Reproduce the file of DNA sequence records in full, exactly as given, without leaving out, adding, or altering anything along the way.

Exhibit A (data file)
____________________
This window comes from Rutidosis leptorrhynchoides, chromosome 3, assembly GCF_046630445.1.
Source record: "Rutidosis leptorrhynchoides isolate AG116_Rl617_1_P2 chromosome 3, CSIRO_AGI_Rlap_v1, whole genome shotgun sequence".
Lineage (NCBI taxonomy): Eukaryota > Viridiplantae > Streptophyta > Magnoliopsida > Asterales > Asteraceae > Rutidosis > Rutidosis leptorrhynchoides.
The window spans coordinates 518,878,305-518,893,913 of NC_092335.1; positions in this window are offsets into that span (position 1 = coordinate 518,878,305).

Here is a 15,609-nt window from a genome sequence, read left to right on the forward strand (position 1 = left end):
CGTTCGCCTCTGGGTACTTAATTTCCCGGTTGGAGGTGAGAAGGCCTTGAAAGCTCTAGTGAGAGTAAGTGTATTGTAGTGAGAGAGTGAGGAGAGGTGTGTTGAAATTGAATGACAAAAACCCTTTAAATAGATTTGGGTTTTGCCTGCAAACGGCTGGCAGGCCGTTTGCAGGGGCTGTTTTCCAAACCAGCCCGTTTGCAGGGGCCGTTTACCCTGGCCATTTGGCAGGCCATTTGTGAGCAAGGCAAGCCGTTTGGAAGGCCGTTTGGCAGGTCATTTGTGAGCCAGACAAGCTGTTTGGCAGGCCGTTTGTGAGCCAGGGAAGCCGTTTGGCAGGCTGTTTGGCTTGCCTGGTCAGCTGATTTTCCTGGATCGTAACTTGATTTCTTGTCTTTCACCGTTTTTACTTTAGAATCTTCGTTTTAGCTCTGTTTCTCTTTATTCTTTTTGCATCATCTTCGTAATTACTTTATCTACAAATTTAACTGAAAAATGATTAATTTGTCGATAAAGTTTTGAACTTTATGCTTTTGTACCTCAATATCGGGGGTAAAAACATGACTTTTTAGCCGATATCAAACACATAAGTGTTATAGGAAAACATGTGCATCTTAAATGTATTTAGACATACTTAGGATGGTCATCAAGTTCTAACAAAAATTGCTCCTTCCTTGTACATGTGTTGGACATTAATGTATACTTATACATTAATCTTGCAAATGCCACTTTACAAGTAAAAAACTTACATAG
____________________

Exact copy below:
This window comes from Rutidosis leptorrhynchoides, chromosome 3, assembly GCF_046630445.1.
Source record: "Rutidosis leptorrhynchoides isolate AG116_Rl617_1_P2 chromosome 3, CSIRO_AGI_Rlap_v1, whole genome shotgun sequence".
Lineage (NCBI taxonomy): Eukaryota > Viridiplantae > Streptophyta > Magnoliopsida > Asterales > Asteraceae > Rutidosis > Rutidosis leptorrhynchoides.
The window spans coordinates 518,878,305-518,893,913 of NC_092335.1; positions in this window are offsets into that span (position 1 = coordinate 518,878,305).

Here is a 15,609-nt window from a genome sequence, read left to right on the forward strand (position 1 = left end):
CGTTCGCCTCTGGGTACTTAATTTCCCGGTTGGAGGTGAGAAGGCCTTGAAAGCTCTAGTGAGAGTAAGTGTATTGTAGTGAGAGAGTGAGGAGAGGTGTGTTGAAATTGAATGACAAAAACCCTTTAAATAGATTTGGGTTTTGCCTGCAAACGGCTGGCAGGCCGTTTGCAGGGGCTGTTTTCCAAACCAGCCCGTTTGCAGGGGCCGTTTACCCTGGCCATTTGGCAGGCCATTTGTGAGCAAGGCAAGCCGTTTGGAAGGCCGTTTGGCAGGTCATTTGTGAGCCAGACAAGCTGTTTGGCAGGCCGTTTGTGAGCCAGGGAAGCCGTTTGGCAGGCTGTTTGGCTTGCCTGGTCAGCTGATTTTCCTGGATCGTAACTTGATTTCTTGTCTTTCACCGTTTTTACTTTAGAATCTTCGTTTTAGCTCTGTTTCTCTTTATTCTTTTTGCATCATCTTCGTAATTACTTTATCTACAAATTTAACTGAAAAATGATTAATTTGTCGATAAAGTTTTGAACTTTATGCTTTTGTACCTCAATATCGGGGGTAAAAACATGACTTTTTAGCCGATATCAAACACATAAGTGTTATAGGAAAACATGTGCATCTTAAATGTATTTAGACATACTTAGGATGGTCATCAAGTTCTAACAAAAATTGCTCCTTCCTTGTACATGTGTTGGACATTAATGTATACTTATACATTAATCTTGCAAATGCCACTTTACAAGTAAAAAACTTACATAG